In Canberra is David Littleproud, Nationals leader. Thank you so much for joining us. As we've just heard there, the Prime Minister, unveiling a turbocharge economic plan to turbocharge economic ties with Southeast Asia.
How do you think today's going to go?
Well, this is a good thing. This is a good thing for Australian exporters and also for us around investment. We've put a lot of focus on the Pacific with our Pacific family and making sure they understand that we support them wholeheartedly. But it's important that we don't forget the important role that Southeast Asia plays, not only in our economy, but also our national security. So it's an important visit, one that we support. We give the Prime Minister all the support we can in trying to build and continue to build those bilateral relationships with those countries, but broadly across the region.
So this also goes to things like agriculture. We've got a free trade agreement that the former Coalition Government put in place with Indonesia, hundreds of millions of people on our doorstep that we can now trade with, reduced tariffs and better market access. And it's important we continue to build on that relationship. And that's why this visit is important. And we welcome this unveiling of this new direction today by the Prime Minister. It's one that I think every Australian should welcome.
Farmers and representatives in the live sheep export industry in WA are in Canberra speaking directly to politicians about the government's proposed phase out of live sheep exports. I just spoke to a sheep farmer before. He does not want this to go ahead. What's your take on it?
Yeah, well, we support it. The Nationals have made it very clear that while there's some in the Liberal party that don't support the live sheep export industry, there will be no Coalition unless we reinstate this in a future Coalition government. And we give that commitment as The Nationals. We believe that we put in place the reforms. In fact, we reformed this to be world-leading. Western Australians do this better than anyone else in the world. We've gone from a mortality methodology to an animal welfare methodology. We can measure the pants per minute of those sheep on those boats as they go across and the airflow.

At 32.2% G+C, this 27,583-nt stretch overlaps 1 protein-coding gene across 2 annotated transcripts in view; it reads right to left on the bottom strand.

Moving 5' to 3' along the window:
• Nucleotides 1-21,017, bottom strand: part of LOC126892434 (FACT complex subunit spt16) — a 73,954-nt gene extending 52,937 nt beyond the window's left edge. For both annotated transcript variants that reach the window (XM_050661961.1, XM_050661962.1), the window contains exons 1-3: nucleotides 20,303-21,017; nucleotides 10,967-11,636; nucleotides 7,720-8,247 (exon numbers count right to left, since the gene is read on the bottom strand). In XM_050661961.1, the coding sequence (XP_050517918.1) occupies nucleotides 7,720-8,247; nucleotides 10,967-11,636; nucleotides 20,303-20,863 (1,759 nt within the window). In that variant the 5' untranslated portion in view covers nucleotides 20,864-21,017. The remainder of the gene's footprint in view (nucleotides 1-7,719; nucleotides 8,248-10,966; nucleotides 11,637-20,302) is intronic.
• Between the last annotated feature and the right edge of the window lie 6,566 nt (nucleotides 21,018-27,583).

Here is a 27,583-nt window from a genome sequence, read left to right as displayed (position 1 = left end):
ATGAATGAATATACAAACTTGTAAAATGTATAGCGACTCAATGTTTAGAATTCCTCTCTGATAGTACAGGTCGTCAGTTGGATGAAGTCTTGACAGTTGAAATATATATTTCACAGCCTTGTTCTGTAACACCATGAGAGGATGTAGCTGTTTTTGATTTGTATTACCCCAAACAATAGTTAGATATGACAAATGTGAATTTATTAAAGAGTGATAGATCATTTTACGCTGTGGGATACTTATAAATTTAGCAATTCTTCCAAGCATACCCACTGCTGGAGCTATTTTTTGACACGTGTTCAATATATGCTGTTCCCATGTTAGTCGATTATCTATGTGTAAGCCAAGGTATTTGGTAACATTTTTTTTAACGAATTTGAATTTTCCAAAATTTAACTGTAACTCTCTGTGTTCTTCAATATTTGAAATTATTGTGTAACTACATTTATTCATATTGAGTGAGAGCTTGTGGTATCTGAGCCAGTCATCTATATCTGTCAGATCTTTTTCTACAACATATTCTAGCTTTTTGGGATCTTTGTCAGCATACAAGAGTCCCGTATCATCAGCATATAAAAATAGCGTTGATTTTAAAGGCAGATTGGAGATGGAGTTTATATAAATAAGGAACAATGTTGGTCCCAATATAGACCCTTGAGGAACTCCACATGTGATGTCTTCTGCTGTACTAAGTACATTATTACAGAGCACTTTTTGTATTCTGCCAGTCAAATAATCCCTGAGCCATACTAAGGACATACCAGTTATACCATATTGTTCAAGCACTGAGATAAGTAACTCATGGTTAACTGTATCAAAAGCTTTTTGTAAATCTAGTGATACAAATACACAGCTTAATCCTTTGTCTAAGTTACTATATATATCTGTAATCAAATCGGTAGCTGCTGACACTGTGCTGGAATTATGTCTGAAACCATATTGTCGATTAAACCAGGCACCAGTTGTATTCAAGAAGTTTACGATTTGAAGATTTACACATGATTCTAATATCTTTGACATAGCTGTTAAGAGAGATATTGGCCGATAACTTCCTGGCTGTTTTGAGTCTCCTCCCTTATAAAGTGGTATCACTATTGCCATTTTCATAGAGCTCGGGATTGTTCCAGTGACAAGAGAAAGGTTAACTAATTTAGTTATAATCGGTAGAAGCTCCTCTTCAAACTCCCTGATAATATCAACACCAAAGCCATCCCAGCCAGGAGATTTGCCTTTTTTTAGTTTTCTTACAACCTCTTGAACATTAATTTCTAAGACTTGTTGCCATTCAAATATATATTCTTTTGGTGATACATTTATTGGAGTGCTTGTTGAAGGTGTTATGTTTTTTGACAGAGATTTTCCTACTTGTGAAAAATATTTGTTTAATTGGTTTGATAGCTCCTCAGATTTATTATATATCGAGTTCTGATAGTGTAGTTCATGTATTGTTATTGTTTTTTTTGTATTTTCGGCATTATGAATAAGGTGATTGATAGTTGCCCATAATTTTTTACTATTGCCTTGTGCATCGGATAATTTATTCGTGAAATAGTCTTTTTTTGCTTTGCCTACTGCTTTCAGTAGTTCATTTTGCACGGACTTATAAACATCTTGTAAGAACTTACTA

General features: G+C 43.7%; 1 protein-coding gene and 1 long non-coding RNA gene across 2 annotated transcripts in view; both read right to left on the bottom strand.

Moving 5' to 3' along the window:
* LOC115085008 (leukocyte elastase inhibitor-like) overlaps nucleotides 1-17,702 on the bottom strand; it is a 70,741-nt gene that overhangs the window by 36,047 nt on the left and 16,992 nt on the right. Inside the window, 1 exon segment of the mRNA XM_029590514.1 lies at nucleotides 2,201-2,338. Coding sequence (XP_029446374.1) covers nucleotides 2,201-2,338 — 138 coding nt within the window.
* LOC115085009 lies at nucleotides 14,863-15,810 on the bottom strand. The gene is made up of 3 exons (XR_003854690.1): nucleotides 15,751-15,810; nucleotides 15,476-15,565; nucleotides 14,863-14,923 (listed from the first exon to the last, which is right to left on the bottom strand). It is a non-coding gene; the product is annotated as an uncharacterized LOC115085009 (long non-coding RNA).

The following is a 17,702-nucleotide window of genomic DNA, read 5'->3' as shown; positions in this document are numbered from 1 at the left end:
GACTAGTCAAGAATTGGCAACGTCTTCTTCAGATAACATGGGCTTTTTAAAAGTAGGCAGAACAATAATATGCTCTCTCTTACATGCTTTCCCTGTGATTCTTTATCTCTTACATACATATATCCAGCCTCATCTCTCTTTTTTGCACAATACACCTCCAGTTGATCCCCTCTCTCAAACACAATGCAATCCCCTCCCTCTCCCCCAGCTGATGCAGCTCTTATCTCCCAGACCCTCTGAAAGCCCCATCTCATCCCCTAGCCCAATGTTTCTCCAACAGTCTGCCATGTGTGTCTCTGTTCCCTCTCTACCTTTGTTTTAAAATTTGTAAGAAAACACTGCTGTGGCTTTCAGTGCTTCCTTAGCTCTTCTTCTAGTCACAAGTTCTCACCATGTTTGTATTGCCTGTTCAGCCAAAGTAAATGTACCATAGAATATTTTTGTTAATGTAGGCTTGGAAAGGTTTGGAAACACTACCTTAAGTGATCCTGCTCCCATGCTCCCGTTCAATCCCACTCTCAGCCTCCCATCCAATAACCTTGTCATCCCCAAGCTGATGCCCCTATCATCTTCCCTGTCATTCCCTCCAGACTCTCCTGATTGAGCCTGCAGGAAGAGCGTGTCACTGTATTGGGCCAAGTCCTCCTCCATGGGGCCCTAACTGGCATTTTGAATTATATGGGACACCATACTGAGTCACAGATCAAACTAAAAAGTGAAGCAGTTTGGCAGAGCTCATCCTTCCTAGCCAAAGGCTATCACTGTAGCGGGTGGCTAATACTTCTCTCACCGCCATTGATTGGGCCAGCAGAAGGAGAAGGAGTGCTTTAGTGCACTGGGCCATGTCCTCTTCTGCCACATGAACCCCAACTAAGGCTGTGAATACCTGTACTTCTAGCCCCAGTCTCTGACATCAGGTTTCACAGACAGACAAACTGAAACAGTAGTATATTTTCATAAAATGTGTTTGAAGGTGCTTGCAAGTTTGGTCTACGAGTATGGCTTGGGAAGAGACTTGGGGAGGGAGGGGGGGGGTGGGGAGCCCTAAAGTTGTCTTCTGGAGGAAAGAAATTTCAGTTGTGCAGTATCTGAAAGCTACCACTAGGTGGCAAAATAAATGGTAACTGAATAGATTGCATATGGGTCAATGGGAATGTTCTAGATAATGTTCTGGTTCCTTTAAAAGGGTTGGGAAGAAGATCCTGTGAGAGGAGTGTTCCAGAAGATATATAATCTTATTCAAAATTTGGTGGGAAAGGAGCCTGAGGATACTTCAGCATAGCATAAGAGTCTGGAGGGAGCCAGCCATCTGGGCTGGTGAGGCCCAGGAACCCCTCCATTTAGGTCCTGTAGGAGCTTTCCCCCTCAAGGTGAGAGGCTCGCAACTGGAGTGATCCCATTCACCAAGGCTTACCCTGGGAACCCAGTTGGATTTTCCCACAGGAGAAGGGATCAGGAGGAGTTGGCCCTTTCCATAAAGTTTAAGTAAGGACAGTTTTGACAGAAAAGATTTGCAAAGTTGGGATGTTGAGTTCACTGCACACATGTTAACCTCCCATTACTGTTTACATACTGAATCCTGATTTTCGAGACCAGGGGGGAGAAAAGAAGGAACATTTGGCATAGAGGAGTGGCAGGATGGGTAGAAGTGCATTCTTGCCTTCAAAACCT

We score each boat individually on the airflow and that sets the capacity on the numbers that we put on those boats. And we measure not only to the kilogram of those sheep, but also to the millimetre, the length of wool on those sheep.
And so our standards are higher than anyone else in the world, and we would only be exporting standards to other countries that don't hold those in the export. But it's not only the export, it's also the processing. And there was a report last week from ABC around leakage out of a approved facility in Oman. Well, the fact that we are there gives us the ability to go and fix that and have influence in Oman and actually address that situation and make sure that we get it right.
But if we cut and run, we don't have any influence. But this sheep trade will continue to go on, whether we like it or not. This is a cultural aspect for the Middle East. We should respect that. But we should lead the world as we are already, rather than doing what Labor is doing. Not just destroying 3000 livelihoods in Western Australia, but reducing animal welfare standards globally. And animal activists are morally bankrupt in trying to bring this down. We should stay, we should get this right. We should lead the world. Because that's the right thing to do.
And speaking to Steven Bolt, the farmer that I spoke to an hour ago also, David, and also other people in the industry, they made an interesting point about human and animal welfare and working in collaborating with governments to look at both the welfare of the animals, but also the humans in terms of their mental health and the ramifications of what would happen with their work.
Yeah, look, this is not just about the 3000 livelihoods that are taken away. It's the mental toll that it also takes when you've got a cost-of-living crisis and you're going to lose your job. Your industry is being ripped up. You've got family entrenched in regional communities that no longer have a future. You have to move them and you have to start it all over again. That takes a mental toll. And particularly when there's no scientific reason that Murray Watt or Anthony Albanese can explain why they're shutting this industry down. They haven't even been prepared to look these people in the eye. They're simply saying, we've got to phase this out, basically because animal activists want it.
That's not a reason to destroy the livelihoods of innocent Australians who are doing their job, a lawful practice every day and without the support.